Tomorrow I start the pierced carvings on the stiles. I’m not looking forward to doing it in dry oak, but that’s what I’ve got.

— Christopher Schwarz

Posted in Furniture of Necessity, Projects | 8 Comments

Furniture Styles: From Gothic to the 20th Century

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After reading Charles H. Hayward’s writings during his tenure as editor of The Woodworker, I think he was of two minds about furniture. While the magazine was filled with plans for up-to-date pieces that would look at home on the set of “Mad Men,” Hayward also took pains to educate readers about old work.

One of the ways he did this was by drawing pieces from the collection in the Victoria & Albert Museum, and all of those drawings will be featured in our upcoming book on The Woodworker magazine.

He also published one-page drawings that showed how a particular form of furniture – tables, beds, chairs – changed during the centuries.

Today we offer a free download of seven of these pages compiled in one pdf. You can download it using the link below.

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One of the things you can see from the pdf is why we are so keen on publishing this book. The acid-based paper that these are printed on is deteriorating rapidly.

— Christopher Schwarz

Posted in Charles H. Hayward at The Woodworker, Downloads | 9 Comments

This is Where we Fight about ‘Fishtails’

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Here is joint I have not encountered yet. I suppose they are technically dovetails, but I think the construction looks more like tails of fish.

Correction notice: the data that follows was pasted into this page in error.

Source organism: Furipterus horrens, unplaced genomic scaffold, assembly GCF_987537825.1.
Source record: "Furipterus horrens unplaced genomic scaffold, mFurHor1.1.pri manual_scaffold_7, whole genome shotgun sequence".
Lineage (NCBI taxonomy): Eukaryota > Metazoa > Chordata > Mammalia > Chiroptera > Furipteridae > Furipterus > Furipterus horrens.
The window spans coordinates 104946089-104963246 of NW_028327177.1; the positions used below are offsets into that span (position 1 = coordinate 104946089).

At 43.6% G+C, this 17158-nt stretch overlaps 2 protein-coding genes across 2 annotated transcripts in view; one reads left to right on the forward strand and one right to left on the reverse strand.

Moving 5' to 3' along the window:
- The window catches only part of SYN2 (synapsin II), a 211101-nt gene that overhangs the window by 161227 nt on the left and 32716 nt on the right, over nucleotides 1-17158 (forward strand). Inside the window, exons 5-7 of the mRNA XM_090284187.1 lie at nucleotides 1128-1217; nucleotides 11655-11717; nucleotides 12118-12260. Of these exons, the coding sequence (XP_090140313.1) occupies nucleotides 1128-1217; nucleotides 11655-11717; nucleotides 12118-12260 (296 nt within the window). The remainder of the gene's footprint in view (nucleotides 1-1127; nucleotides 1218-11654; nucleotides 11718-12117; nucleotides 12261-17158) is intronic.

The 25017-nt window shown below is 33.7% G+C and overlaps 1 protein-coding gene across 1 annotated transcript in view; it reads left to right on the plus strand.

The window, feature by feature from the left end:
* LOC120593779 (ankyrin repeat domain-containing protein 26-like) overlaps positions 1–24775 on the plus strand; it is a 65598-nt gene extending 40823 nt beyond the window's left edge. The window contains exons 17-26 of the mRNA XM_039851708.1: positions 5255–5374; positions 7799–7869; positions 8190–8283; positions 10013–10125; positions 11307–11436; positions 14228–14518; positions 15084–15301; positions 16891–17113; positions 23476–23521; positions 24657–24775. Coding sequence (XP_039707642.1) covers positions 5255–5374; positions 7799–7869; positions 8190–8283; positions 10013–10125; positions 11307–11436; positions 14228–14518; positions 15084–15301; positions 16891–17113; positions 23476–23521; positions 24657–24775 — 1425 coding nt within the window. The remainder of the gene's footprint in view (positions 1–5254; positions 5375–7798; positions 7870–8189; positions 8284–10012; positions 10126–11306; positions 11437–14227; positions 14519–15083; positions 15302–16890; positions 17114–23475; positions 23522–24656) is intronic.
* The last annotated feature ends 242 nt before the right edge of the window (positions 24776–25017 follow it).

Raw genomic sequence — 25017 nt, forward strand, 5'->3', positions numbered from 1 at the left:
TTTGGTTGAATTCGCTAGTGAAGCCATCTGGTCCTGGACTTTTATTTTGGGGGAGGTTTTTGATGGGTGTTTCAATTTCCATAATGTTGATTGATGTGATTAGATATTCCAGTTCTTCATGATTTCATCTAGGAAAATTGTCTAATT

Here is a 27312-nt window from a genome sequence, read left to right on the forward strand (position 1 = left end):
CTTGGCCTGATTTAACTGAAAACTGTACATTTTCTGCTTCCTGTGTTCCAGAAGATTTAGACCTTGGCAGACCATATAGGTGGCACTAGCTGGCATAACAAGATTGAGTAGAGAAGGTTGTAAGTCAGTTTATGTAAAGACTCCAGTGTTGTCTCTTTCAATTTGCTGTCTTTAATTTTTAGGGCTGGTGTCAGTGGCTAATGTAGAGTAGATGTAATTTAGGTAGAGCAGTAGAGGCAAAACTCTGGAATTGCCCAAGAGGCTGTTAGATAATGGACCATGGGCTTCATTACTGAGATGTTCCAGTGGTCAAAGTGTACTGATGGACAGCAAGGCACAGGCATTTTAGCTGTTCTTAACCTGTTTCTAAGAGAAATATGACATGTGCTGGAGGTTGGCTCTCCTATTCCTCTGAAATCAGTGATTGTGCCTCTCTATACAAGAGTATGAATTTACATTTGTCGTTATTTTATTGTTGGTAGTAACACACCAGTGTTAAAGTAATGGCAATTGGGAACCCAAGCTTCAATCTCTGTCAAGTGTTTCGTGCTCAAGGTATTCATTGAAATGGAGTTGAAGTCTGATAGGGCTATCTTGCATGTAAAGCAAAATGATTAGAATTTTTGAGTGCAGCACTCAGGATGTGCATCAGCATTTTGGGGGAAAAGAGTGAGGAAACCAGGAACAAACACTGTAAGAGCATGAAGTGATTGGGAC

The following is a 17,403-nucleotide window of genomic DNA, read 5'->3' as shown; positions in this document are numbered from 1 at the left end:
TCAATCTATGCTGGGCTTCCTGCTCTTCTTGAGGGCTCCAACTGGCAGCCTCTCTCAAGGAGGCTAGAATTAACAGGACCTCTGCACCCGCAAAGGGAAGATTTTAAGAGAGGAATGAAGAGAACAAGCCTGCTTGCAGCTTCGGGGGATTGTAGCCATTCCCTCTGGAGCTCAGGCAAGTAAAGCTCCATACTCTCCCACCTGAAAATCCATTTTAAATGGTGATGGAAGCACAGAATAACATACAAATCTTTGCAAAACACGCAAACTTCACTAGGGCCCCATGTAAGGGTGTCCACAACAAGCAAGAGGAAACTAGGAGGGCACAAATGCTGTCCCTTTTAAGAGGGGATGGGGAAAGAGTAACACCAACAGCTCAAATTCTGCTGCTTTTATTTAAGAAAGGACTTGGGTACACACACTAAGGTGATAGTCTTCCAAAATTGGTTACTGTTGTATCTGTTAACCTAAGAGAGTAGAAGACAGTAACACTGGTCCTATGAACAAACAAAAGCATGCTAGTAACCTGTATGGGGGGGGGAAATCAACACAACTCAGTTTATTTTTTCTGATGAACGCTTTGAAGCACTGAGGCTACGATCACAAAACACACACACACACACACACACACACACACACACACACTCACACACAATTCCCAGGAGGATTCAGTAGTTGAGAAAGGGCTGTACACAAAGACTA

Paul Windle-Taylor of Brittany, France, discovered them at the back of the bottom drawer of an ornate carved Breton armoire made in about 1908 as wedding present by the father of the bride.

“As with much of this rural working, the external work is of fine quality but the intrinsic build is massive,” Paul wrote. “I was struck by the assumed bomb-proofness of the work. This is one drawer back that will not come off!”

What is awesome about this crazy joint is that it does not require glue to stay together. C’est bon!

— Christopher Schwarz

Posted in Techniques | 15 Comments

Petition for a Tree Substitute

skinnycowOK, please stop calling the hide-glue manufacturers and demanding cruelty-free hide glue. The post on liposuction glue was a joke.

I have received a couple of angry e-mails from industry representatives who are trying to set me straight about my misinformation on how liposuction from cows could make hide glue. Apparently I didn’t do any research on fats….

I love hide glue. If you want cruelty-free glue, use yellow glue, which kills only baby vinyls and fetal acetates.

— Christopher Schwarz

Posted in Personal Favorites | 34 Comments

The History of Wood, Part 20

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Image | Posted on by | Tagged | 7 Comments

A Petition for Cruelty-free Hide Glue

skinnycow

Last weekend while lecturing about hide glue to the San Diego Fine Woodworkers Association, one of the members mentioned a disadvantage of my favorite adhesive that I’d never considered.

“I bet the vegans don’t like your glue,” he said.

The statement stopped me dead in my tracks. He was right.

And that is why I am asking for your help to petition both Old Brown Glue and Franklin International (makers of Titebond Hide Glue) to change their manufacturing processes to make and market only “cruelty-free” products.

While I fully recognize you cannot make hide glue without animal by-products, these can be harvested in an ethical manner by using animals that have died of old age or in collisions with automobiles. Another alternative is to adopt the methods employed by the “No-kill Mutton Tallow” industry, namely liposuction.

I am certain that woodworkers would be willing to pay a premium for a glue that sticks well and also results in slimmer, more attractive livestock.

Win-win.

— Christopher Schwarz

Posted in Personal Favorites | 29 Comments